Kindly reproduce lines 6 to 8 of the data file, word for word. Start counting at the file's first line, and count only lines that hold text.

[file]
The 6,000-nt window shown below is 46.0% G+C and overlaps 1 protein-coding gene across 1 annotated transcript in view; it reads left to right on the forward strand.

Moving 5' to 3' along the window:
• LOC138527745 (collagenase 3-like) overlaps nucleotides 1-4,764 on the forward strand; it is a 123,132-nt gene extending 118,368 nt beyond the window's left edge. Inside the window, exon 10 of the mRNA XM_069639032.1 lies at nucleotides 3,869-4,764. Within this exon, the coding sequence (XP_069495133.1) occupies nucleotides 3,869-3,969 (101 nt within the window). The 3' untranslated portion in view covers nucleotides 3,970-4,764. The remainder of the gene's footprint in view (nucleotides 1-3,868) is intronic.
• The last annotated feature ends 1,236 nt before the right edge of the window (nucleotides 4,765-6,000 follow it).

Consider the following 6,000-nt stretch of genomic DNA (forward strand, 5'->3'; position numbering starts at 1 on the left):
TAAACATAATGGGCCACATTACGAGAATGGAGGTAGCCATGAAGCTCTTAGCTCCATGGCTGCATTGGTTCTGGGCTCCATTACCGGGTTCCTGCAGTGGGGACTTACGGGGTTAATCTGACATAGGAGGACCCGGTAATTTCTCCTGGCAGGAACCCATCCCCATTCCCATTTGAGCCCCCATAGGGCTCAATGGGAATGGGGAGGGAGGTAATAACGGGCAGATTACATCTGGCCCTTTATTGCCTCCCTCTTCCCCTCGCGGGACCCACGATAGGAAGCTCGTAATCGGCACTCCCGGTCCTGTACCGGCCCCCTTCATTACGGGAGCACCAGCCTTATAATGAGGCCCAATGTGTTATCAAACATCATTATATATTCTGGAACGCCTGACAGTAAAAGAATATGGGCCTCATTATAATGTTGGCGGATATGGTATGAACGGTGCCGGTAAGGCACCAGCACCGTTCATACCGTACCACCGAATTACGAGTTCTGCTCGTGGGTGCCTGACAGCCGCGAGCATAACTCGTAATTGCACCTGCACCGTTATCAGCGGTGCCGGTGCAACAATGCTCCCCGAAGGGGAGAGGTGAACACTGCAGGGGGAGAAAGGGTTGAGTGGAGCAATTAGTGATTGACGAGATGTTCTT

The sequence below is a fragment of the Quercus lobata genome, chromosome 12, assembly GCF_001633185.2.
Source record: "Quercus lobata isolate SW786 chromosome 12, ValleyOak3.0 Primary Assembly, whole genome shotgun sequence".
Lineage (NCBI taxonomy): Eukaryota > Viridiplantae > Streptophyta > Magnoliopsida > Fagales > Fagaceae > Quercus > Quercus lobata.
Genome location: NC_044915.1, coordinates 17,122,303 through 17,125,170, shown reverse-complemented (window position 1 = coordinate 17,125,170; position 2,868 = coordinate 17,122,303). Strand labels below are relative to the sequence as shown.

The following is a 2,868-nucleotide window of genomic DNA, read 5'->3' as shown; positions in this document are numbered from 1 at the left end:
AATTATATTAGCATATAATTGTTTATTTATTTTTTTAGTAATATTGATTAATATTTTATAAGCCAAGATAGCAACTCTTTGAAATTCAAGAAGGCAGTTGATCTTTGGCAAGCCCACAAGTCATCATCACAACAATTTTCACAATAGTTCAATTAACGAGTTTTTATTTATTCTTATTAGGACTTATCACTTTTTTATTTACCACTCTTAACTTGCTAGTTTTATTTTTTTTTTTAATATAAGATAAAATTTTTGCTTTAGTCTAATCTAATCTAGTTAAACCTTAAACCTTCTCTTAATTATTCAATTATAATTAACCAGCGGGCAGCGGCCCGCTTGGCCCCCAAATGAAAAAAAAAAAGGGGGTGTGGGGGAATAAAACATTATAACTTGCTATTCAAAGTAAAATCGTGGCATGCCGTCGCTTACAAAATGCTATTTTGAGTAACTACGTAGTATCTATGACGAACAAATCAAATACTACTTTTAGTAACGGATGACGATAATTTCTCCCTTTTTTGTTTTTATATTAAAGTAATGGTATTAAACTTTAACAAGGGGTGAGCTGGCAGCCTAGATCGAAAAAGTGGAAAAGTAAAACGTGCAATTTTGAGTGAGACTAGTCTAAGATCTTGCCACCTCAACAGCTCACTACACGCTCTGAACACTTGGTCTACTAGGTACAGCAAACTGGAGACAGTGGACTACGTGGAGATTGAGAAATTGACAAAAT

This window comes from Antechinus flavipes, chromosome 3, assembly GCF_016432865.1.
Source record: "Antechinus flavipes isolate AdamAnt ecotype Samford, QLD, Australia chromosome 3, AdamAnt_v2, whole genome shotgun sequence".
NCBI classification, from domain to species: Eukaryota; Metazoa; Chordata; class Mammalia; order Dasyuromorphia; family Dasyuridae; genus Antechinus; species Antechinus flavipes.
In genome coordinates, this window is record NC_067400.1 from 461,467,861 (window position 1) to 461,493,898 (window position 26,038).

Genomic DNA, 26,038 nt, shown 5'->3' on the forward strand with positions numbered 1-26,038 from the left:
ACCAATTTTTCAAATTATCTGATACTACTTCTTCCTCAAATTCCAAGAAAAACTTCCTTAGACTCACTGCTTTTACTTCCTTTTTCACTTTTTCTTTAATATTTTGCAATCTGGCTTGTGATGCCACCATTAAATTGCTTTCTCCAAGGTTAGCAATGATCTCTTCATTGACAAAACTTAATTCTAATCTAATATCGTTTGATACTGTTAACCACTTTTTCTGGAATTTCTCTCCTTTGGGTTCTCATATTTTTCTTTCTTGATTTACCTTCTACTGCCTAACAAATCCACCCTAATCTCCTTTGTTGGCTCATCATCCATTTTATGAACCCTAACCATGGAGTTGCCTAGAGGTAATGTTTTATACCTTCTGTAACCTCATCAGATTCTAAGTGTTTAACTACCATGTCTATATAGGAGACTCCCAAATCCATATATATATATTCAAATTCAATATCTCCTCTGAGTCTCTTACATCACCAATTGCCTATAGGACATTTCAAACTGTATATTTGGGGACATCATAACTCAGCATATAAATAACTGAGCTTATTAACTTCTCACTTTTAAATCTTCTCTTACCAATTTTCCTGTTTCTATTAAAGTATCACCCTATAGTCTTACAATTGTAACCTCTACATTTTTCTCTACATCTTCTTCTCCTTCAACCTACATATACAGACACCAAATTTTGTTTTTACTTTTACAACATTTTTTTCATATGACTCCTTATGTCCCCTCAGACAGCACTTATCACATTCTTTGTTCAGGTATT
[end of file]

TAAACATAATGGGCCACATTACGAGAATGGAGGTAGCCATGAAGCTCTTAGCTCCATGGCTGCATTGGTTCTGGGCTCCATTACCGGGTTCCTGCAGTGGGGACTTACGGGGTTAATCTGACATAGGAGGACCCGGTAATTTCTCCTGGCAGGAACCCATCCCCATTCCCATTTGAGCCCCCATAGGGCTCAATGGGAATGGGGAGGGAGGTAATAACGGGCAGATTACATCTGGCCCTTTATTGCCTCCCTCTTCCCCTCGCGGGACCCACGATAGGAAGCTCGTAATCGGCACTCCCGGTCCTGTACCGGCCCCCTTCATTACGGGAGCACCAGCCTTATAATGAGGCCCAATGTGTTATCAAACATCATTATATATTCTGGAACGCCTGACAGTAAAAGAATATGGGCCTCATTATAATGTTGGCGGATATGGTATGAACGGTGCCGGTAAGGCACCAGCACCGTTCATACCGTACCACCGAATTACGAGTTCTGCTCGTGGGTGCCTGACAGCCGCGAGCATAACTCGTAATTGCACCTGCACCGTTATCAGCGGTGCCGGTGCAACAATGCTCCCCGAAGGGGAGAGGTGAACACTGCAGGGGGAGAAAGGGTTGAGTGGAGCAATTAGTGATTGACGAGATGTTCTT

The sequence below is a fragment of the Quercus lobata genome, chromosome 12, assembly GCF_001633185.2.
Source record: "Quercus lobata isolate SW786 chromosome 12, ValleyOak3.0 Primary Assembly, whole genome shotgun sequence".